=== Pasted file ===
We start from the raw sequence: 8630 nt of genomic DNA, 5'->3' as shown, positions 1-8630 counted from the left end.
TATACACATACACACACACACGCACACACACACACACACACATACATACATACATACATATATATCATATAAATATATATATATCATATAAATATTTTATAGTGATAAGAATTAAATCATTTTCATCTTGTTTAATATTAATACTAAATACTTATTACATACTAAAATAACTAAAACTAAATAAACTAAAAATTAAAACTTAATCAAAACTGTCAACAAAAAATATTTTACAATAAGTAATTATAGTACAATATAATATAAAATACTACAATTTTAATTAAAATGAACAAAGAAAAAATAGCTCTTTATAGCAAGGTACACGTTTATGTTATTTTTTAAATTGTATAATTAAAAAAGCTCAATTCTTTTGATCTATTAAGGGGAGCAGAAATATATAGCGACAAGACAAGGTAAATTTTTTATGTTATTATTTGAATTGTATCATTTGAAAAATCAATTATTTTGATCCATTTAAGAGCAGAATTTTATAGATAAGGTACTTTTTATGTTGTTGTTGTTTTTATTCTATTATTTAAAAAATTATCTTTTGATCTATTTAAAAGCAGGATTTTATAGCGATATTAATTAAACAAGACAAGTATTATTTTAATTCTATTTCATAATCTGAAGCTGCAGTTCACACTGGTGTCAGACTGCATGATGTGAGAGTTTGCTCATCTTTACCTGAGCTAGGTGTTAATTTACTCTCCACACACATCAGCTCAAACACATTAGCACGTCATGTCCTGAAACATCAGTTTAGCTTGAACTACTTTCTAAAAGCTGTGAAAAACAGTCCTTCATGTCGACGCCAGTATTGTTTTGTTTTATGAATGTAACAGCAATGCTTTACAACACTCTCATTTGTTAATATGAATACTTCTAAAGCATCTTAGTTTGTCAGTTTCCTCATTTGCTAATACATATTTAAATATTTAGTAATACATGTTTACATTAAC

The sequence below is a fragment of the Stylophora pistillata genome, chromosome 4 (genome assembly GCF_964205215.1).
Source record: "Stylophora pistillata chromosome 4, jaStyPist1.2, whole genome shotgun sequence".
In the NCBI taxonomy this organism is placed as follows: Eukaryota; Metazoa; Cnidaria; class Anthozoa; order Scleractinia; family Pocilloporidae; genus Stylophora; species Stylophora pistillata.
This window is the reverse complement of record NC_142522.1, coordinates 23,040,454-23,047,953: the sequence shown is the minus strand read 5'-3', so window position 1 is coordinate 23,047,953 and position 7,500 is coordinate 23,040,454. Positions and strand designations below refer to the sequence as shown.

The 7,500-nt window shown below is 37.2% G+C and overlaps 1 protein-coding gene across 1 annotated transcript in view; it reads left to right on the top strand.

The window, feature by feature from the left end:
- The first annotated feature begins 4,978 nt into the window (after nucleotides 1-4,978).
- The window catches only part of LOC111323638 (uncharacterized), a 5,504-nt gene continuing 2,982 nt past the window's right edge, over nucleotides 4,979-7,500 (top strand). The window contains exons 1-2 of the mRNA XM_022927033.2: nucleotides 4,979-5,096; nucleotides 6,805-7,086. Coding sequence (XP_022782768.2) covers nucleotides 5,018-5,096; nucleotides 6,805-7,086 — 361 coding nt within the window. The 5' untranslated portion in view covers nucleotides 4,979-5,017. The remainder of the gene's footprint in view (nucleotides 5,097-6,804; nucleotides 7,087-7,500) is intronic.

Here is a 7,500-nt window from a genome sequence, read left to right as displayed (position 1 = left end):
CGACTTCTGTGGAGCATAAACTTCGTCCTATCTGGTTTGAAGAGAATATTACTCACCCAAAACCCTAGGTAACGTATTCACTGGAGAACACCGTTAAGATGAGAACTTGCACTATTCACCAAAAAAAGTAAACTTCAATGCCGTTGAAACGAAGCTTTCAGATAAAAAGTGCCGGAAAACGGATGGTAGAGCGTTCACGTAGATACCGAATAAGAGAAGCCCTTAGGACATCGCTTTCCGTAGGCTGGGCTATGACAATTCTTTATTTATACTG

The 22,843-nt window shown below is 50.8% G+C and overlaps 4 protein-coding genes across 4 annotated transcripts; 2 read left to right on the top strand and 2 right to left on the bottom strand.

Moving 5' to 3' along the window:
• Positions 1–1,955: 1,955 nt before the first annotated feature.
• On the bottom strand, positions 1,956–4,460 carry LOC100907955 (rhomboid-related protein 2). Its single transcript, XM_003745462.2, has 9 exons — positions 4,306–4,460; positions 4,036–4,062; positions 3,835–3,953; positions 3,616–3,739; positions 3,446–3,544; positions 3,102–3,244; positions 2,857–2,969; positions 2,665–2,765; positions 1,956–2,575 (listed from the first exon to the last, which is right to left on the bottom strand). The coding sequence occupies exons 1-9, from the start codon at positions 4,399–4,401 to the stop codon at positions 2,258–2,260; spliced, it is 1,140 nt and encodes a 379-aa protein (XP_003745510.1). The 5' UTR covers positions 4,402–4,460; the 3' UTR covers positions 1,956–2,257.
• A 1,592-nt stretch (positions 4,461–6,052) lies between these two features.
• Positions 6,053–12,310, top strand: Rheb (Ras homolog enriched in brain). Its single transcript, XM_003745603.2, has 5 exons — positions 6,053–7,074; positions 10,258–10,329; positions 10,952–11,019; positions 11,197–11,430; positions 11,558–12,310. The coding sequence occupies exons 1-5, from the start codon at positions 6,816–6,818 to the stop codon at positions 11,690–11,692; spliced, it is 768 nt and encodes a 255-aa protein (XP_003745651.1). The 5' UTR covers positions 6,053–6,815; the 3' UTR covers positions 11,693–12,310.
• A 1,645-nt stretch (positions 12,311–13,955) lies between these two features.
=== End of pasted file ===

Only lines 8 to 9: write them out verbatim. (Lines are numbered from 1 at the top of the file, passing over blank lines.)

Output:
The window, feature by feature from the left end:
- The first annotated feature begins 4,978 nt into the window (after nucleotides 1-4,978).